Smarter searching: liberating information from the Internet - Optimise your browser for search

 by Martin Belam, 12 October 2006

This post is part of a series entitled "Smarter searching: liberating information from the Internet", based on my presentation at the 2006 AUKML Conference in Edinburgh

Use a browser optimised for searching

Another way to improve your efficiency when searching the web is to use a browser with special searching features built in.

The Firefox browser is an open source project that, essentially by word of mouth alone, has gained a foothold in the browser market. With a market share of over 10% of users now, it is an incredible success for the open source movement. Part of that success is due to the extensible nature of the browser - anybody with the ability to program can make extensions and add functionality to the browser.

One of these extensible areas is search - and with Firefox you always have a search box embedded in the browser. There are then literally hundreds of different search plug-ins available for the browser from the Mozdev Mycroft site.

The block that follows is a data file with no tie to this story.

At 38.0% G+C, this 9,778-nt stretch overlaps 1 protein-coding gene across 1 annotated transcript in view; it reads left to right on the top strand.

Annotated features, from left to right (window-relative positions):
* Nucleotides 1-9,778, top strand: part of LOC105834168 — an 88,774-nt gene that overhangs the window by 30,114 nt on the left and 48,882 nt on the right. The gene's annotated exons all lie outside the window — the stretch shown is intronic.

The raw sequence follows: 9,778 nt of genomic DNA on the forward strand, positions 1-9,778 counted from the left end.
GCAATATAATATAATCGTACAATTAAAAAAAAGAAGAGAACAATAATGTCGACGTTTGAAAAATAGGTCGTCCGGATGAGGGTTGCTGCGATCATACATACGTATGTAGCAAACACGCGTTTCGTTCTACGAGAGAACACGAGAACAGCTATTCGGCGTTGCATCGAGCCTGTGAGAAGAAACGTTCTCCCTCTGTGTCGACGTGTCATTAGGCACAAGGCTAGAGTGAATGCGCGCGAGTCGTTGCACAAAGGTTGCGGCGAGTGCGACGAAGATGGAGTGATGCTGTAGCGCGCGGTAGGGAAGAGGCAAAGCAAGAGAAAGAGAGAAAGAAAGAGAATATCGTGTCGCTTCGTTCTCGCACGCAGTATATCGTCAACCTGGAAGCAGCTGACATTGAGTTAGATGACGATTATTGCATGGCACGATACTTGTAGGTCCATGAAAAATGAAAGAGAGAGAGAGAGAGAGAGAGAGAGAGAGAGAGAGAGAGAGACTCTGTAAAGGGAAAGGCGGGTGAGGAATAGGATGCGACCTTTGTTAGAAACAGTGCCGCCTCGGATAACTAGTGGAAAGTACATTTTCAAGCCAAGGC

With one drop-down menu you can access information from Google, Flickr, Amazon, the IMDB and so on. The plug-ins are listed in a classification system. There is a plug-in for just about every major site on the internet that you can think of - and lots for ones you have probably never heard of.

It is really easy to make the plug-ins - essentially all you have to do is edit a text file and produce a small graphic - so for example on my copy of Firefox I have a plug-in that runs a Google search over my own site. It saves me so much time when I am working, and need to refer to previous things I have written. Within your own corporate or organisations network you could easily configure this sort of plug-in to incorporate your intranet, extranet or internet site search directly into the browser on your desktop. The 2.0 release of Firefox is due soon, and this promises even greater flexibility in the way that this search box can be configured and used.

In the next part of this article I will be looking at how you can use modern, and not-so-modern, internet technology to bring the information you want directly to you.

Keep up to date on my new blog